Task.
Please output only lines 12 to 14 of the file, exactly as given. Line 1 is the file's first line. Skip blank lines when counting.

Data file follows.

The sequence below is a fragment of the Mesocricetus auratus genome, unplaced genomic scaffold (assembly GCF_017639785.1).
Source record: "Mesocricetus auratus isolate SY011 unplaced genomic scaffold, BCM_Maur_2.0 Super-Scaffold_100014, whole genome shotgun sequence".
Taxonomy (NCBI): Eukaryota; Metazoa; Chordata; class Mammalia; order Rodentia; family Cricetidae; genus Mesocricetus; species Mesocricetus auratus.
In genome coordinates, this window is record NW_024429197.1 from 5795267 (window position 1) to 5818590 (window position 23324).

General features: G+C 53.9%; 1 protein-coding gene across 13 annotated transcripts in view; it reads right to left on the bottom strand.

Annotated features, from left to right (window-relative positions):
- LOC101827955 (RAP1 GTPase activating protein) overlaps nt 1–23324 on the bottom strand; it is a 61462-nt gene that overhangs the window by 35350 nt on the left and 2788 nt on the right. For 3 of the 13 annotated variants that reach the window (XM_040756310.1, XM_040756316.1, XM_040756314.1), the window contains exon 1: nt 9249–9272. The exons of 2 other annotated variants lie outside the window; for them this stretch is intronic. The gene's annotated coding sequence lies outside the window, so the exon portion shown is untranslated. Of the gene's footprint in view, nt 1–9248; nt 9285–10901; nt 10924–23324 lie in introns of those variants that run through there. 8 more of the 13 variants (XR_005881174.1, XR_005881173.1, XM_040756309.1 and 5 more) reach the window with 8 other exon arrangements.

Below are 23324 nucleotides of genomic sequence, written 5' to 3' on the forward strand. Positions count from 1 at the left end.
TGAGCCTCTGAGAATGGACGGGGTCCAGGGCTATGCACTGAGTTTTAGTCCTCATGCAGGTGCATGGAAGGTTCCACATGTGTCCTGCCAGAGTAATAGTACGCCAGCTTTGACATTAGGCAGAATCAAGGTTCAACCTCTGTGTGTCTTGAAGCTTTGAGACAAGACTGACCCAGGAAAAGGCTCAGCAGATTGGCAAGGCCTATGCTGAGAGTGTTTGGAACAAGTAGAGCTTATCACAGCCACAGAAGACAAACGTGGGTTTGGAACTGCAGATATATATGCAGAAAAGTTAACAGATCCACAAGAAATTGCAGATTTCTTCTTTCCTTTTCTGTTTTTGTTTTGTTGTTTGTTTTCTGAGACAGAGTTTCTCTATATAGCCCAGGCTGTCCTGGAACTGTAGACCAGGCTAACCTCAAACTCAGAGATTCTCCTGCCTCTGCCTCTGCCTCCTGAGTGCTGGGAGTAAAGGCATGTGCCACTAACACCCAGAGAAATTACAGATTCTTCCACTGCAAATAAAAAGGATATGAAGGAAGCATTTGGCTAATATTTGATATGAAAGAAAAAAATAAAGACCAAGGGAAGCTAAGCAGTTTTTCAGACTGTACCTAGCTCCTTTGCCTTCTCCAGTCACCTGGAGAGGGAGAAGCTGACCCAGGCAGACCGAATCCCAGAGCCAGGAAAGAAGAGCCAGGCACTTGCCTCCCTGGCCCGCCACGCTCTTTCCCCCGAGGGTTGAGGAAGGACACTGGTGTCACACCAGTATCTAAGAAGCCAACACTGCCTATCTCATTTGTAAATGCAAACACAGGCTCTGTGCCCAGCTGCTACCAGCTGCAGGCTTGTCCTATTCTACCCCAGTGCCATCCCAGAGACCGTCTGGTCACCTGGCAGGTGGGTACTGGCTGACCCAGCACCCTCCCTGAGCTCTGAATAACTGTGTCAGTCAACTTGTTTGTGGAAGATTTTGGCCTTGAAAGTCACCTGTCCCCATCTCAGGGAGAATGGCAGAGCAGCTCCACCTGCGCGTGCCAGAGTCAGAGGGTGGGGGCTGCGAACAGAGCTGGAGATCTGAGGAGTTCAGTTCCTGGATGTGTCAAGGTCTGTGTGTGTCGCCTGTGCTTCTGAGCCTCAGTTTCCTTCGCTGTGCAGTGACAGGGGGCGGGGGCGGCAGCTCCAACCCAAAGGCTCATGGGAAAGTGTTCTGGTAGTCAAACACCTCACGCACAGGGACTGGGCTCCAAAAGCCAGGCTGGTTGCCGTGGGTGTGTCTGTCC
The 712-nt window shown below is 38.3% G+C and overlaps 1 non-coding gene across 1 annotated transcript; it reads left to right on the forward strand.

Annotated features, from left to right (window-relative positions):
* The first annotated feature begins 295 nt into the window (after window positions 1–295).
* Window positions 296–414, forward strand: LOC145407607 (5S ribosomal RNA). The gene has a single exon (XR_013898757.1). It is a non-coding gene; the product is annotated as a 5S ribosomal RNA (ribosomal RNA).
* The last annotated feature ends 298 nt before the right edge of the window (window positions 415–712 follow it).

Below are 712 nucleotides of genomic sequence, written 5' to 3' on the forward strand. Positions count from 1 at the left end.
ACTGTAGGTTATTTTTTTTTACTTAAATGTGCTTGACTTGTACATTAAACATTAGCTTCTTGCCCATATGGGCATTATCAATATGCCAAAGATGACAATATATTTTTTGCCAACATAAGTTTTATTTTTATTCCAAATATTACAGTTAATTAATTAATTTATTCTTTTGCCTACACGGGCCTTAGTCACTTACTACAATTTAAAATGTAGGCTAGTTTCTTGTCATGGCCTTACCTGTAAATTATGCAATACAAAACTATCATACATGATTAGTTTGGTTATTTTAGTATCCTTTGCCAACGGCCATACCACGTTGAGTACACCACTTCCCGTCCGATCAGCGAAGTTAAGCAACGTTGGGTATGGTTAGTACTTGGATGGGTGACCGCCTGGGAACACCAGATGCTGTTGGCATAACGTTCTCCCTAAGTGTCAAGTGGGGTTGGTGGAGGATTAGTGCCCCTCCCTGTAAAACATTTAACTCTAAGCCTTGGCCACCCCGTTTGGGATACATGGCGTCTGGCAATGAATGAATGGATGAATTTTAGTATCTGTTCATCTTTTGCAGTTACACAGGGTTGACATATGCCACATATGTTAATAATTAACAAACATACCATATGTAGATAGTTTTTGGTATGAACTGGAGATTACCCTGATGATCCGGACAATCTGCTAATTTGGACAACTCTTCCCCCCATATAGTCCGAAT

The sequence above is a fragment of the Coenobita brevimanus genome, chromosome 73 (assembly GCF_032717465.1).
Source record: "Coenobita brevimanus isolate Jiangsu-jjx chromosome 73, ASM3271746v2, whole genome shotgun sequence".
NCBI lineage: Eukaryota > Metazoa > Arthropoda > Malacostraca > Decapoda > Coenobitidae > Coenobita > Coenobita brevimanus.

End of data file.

* The first annotated feature begins 295 nt into the window (after window positions 1–295).
* Window positions 296–414, forward strand: LOC145407607 (5S ribosomal RNA). The gene has a single exon (XR_013898757.1). It is a non-coding gene; the product is annotated as a 5S ribosomal RNA (ribosomal RNA).
* The last annotated feature ends 298 nt before the right edge of the window (window positions 415–712 follow it).